Reading about a runner and attempt survivor

It’s always a kind of relief when I come across someone else who talks openly about a suicide attempt. It’s another chip away at isolation, which lurks way too easily around a subject like this. I know that an untold number of people are talking on anonymous online forums, but for me that lacks a connection.

The latest discovery came last night as I looked through the new issue of Runner’s World. The cover story is about its readers and what running means to them, and it includes a young North Carolina woman. The story says Amanda once locked herself in her college dorm room and took a bottle of Tylenol PM. She passed out but woke up and got herself to a hospital. She calls it her “episode.” The story says she took up running during her recovery and is doing far better now, with a marriage, law studies and one completed marathon. “Running didn’t fix me, but it’s my reward for the difficult and scary work of fighting through my depression,” she says.

I’m glad she said that. I started running a couple of years ago while I was learning that sadness might be something I had to deal with instead of try to ignore. Running sneaked right up on me. One day I decided I needed to make the loop around Central Park and had my boyfriend drop me off at a sporting goods store in my socks. That’s how pressing it was. I bought shoes and headed straight to the park and half ran-, half-walked around.

I wish I could say running has fixed me, but what it did was give me a focus and a way to blow off assorted frustrations. I learned that I felt better, and frankly less guilty, after a run than when I skipped it. Even when a day sucked, there was something fundamentally right about taking care of my body. Running was also a good mix of solitude and socializing, fluid enough for those moments when you’d rather break off and be alone.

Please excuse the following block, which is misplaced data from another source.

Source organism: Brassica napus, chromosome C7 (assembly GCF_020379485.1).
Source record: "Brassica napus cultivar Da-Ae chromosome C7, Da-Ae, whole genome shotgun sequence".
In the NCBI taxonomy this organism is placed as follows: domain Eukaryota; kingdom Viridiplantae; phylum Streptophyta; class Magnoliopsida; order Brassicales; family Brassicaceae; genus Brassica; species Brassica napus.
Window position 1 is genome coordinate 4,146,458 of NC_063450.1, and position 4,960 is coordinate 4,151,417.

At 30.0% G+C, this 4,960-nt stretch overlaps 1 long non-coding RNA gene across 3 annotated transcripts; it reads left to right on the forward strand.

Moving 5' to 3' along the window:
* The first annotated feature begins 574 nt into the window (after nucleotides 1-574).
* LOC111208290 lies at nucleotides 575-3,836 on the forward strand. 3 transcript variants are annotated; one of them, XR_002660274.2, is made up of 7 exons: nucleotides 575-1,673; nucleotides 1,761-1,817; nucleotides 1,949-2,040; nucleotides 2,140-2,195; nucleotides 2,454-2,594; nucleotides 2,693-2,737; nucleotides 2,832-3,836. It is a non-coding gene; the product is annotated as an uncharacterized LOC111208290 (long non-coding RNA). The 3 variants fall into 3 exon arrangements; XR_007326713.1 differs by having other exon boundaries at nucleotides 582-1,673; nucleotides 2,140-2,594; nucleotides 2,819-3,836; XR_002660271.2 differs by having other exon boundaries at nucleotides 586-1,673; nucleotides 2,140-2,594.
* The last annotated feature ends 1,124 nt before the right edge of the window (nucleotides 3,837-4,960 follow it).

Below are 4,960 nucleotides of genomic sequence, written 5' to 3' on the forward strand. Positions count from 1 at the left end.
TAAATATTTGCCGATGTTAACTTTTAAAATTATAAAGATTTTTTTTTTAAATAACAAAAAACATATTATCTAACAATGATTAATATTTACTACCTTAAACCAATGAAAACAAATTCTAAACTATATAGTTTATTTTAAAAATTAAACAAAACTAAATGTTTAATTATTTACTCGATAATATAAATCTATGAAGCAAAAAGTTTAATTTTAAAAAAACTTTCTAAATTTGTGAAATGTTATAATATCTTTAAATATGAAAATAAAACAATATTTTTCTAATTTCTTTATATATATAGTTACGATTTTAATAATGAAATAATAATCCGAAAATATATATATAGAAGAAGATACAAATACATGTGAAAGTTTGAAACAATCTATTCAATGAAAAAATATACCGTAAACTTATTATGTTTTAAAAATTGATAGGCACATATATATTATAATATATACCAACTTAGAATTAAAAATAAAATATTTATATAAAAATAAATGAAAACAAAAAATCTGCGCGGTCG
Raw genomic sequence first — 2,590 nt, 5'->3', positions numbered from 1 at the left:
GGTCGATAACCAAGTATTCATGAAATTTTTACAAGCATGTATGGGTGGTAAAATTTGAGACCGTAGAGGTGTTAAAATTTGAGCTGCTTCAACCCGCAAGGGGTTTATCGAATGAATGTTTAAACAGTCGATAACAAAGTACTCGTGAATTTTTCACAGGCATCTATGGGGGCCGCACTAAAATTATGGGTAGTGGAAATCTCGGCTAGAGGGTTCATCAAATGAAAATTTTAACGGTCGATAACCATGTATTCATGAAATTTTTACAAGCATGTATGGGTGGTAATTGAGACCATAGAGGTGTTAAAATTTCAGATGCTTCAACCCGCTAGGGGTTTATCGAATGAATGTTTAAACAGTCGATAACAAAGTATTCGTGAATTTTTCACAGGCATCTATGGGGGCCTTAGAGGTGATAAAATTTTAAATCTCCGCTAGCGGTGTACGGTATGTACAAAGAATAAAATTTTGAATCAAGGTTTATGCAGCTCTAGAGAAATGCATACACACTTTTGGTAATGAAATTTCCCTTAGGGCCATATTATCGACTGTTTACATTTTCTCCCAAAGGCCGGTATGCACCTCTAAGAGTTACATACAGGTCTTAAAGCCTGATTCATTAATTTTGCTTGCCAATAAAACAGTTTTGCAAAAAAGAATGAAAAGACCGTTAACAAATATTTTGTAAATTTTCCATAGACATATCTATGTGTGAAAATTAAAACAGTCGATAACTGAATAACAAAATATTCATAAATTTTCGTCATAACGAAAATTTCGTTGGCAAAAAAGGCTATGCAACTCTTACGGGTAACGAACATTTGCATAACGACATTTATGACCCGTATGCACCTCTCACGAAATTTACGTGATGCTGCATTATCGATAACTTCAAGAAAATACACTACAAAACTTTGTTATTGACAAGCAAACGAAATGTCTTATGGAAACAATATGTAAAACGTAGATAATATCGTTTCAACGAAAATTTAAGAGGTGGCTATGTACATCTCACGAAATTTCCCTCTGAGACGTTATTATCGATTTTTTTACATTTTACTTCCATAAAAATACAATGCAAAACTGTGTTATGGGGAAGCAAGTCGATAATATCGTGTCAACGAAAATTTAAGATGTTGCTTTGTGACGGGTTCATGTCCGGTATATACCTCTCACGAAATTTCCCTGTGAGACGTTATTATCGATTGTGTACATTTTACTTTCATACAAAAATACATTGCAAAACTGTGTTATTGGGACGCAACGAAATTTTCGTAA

Finally, running _ and I don’t know why I’m talking in the past tense, since I’m back at it again _ brought me one of the best days of my life, when I got up from a largely sleepless night and ran the 26.2-mile party known as the New York City Marathon. The crowds really do carry you along. It was the rare experience when I knew, from start to finish, that I was going to do what I set out to do.

We all have something. We just have to find it.

I’m looking for more people to speak with, by the way. Let me know.

1 thought on “Reading about a runner and attempt survivor

  1. I am also a runner and have found that running helps me more than I can say with my depression. There are times when I seem to avoid running when I know I shouldn’t. I think I feel the depression looming and even though I know a run will make me feel better, I don’t do it. When I went through my darkest time at the end of last year, I didn’t run for three months. I came out of the hospital after that and contemplated dropping out of the four races I had entered the coming Spring but didn’t. I instead dropped from the full marathon to the half for the first race in January (I was out of the hospital mid-December) and by April was able to complete the full. I don’t like to force myself to run if I need a day off because I don’t want it to feel like a chore, but I know I need to keep at it because of how it makes me feel in the end. Congratulations on completing the New York! I hope to complete that one eventually.

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